The Australian health Practitioners Regulation Agency is working to determine the role of medical students in this hour of need. Only those near graduation could play a direct clinical role under close supervision if they volunteered but we had better start upskilling them now if this is going to prove of any use; it takes time to transition from a medical student to a fully functioning safe and competent intern. Calling doctors out of retirement is happening in the UK and this may be needed but I hope not, as this strategy places the most vulnerable in the wrong place. We will also need our health system leadership to understand at a time like this the structure should, in my view, be a military-like command-and-control one, led by senior frontline clinicians; bureaucrats must step out of the way.
The MJA has stepped up to do its part in this crisis including ultra-rapid review of COVID papers and pre-print publication so the newest data and viewpoints are released as soon as possible. In addition, all COVID articles are fully free access for anyone to read. Our medical and structural editors are working from home and the MJA will continue to publish as usual in these extraordinary times. The new rapid publication risks errors, but being too slow with information sharing is a much bigger risk. We will work to refine the preprints prior to publishing online early and in print, and correct and update along the way.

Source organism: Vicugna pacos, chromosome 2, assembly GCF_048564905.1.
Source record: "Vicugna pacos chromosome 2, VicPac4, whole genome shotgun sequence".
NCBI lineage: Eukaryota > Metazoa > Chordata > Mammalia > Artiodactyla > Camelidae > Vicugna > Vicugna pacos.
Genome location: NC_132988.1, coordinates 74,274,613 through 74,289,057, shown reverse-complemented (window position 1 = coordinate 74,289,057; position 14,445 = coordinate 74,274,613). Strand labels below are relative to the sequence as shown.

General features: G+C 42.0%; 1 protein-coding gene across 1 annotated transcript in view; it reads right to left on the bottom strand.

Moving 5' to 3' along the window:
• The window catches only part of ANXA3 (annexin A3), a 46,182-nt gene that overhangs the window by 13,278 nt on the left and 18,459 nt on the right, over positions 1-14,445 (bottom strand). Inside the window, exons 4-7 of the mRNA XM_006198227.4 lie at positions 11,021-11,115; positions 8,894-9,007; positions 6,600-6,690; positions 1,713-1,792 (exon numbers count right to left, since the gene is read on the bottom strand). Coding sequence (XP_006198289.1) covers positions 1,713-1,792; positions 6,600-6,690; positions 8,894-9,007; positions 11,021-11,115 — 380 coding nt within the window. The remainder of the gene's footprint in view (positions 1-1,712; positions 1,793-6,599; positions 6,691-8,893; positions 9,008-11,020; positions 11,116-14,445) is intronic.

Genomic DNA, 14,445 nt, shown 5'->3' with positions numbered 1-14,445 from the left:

Models matter even if they are imperfect representations of the real world. The same could be said for climate change models and health, but that is a topic for another day. While the results reported by Meares and Jones may represent a worst-case scenario and may not come to pass, we must better prepare, now. Over the coming months it’s going to take courage, brains and a concerted unified effort by the medical profession to manage COVID. Let’s not leave anyone behind.
Distinguised Laureate Professor Nick Talley AC is Editor-in-Chief of the Medical Journal of Australia. He is a neurogastroenterologist, past president of the Royal Australasian College of Physicians. He is currently Pro Vice-Chancellor, Global Research, at the University of Newcastle.
The statements or opinions expressed in this article reflect the views of the authors and do not represent the official policy of the AMA, the MJA or InSight+ unless so stated.